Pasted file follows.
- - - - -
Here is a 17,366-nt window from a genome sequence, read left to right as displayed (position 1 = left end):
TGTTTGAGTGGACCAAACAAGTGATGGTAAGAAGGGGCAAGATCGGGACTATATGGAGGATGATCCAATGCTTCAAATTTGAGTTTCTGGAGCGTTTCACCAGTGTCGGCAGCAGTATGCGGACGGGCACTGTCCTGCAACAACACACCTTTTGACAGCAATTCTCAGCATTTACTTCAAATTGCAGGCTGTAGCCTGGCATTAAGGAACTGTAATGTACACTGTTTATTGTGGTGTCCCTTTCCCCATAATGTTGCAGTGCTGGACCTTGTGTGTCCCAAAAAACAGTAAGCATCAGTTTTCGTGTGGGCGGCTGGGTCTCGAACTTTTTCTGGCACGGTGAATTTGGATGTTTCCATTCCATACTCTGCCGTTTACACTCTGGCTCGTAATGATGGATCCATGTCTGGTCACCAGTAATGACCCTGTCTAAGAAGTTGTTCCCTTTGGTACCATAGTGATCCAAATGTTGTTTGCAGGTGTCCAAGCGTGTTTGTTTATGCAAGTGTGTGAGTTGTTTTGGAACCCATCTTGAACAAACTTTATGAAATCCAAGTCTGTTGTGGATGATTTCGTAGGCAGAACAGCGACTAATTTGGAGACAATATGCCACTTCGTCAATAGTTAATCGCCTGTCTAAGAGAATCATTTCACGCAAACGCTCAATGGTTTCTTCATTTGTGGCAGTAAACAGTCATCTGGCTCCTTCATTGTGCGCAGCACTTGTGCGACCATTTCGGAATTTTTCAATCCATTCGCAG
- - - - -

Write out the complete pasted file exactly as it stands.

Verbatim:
Here is a 17,366-nt window from a genome sequence, read left to right as displayed (position 1 = left end):
TGTTTGAGTGGACCAAACAAGTGATGGTAAGAAGGGGCAAGATCGGGACTATATGGAGGATGATCCAATGCTTCAAATTTGAGTTTCTGGAGCGTTTCACCAGTGTCGGCAGCAGTATGCGGACGGGCACTGTCCTGCAACAACACACCTTTTGACAGCAATTCTCAGCATTTACTTCAAATTGCAGGCTGTAGCCTGGCATTAAGGAACTGTAATGTACACTGTTTATTGTGGTGTCCCTTTCCCCATAATGTTGCAGTGCTGGACCTTGTGTGTCCCAAAAAACAGTAAGCATCAGTTTTCGTGTGGGCGGCTGGGTCTCGAACTTTTTCTGGCACGGTGAATTTGGATGTTTCCATTCCATACTCTGCCGTTTACACTCTGGCTCGTAATGATGGATCCATGTCTGGTCACCAGTAATGACCCTGTCTAAGAAGTTGTTCCCTTTGGTACCATAGTGATCCAAATGTTGTTTGCAGGTGTCCAAGCGTGTTTGTTTATGCAAGTGTGTGAGTTGTTTTGGAACCCATCTTGAACAAACTTTATGAAATCCAAGTCTGTTGTGGATGATTTCGTAGGCAGAACAGCGACTAATTTGGAGACAATATGCCACTTCGTCAATAGTTAATCGCCTGTCTAAGAGAATCATTTCACGCAAACGCTCAATGGTTTCTTCATTTGTGGCAGTAAACAGTCATCTGGCTCCTTCATTGTGCGCAGCACTTGTGCGACCATTTCGGAATTTTTCAATCCATTCGCAG